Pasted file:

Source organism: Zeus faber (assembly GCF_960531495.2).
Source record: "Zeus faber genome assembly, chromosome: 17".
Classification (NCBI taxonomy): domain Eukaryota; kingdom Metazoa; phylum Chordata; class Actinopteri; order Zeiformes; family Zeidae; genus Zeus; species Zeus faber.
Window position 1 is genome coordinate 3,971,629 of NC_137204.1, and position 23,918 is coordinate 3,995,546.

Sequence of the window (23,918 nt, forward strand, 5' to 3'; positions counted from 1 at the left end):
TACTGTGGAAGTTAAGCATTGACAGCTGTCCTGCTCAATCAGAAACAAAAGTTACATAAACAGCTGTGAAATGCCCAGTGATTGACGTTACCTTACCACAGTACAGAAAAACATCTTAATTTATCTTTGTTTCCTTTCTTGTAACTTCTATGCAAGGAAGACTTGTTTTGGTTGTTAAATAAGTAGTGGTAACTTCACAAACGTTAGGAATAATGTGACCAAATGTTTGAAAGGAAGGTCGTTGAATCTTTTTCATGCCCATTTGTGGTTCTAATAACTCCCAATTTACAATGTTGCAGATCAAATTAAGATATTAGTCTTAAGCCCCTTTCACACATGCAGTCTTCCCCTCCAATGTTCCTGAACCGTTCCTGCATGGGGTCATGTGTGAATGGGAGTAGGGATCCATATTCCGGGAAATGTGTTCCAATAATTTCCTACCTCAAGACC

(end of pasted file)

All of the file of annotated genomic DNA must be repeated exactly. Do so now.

Source organism: Zeus faber (assembly GCF_960531495.2).
Source record: "Zeus faber genome assembly, chromosome: 17".
Classification (NCBI taxonomy): domain Eukaryota; kingdom Metazoa; phylum Chordata; class Actinopteri; order Zeiformes; family Zeidae; genus Zeus; species Zeus faber.
Window position 1 is genome coordinate 3,971,629 of NC_137204.1, and position 23,918 is coordinate 3,995,546.

Sequence of the window (23,918 nt, forward strand, 5' to 3'; positions counted from 1 at the left end):
TACTGTGGAAGTTAAGCATTGACAGCTGTCCTGCTCAATCAGAAACAAAAGTTACATAAACAGCTGTGAAATGCCCAGTGATTGACGTTACCTTACCACAGTACAGAAAAACATCTTAATTTATCTTTGTTTCCTTTCTTGTAACTTCTATGCAAGGAAGACTTGTTTTGGTTGTTAAATAAGTAGTGGTAACTTCACAAACGTTAGGAATAATGTGACCAAATGTTTGAAAGGAAGGTCGTTGAATCTTTTTCATGCCCATTTGTGGTTCTAATAACTCCCAATTTACAATGTTGCAGATCAAATTAAGATATTAGTCTTAAGCCCCTTTCACACATGCAGTCTTCCCCTCCAATGTTCCTGAACCGTTCCTGCATGGGGTCATGTGTGAATGGGAGTAGGGATCCATATTCCGGGAAATGTGTTCCAATAATTTCCTACCTCAAGACC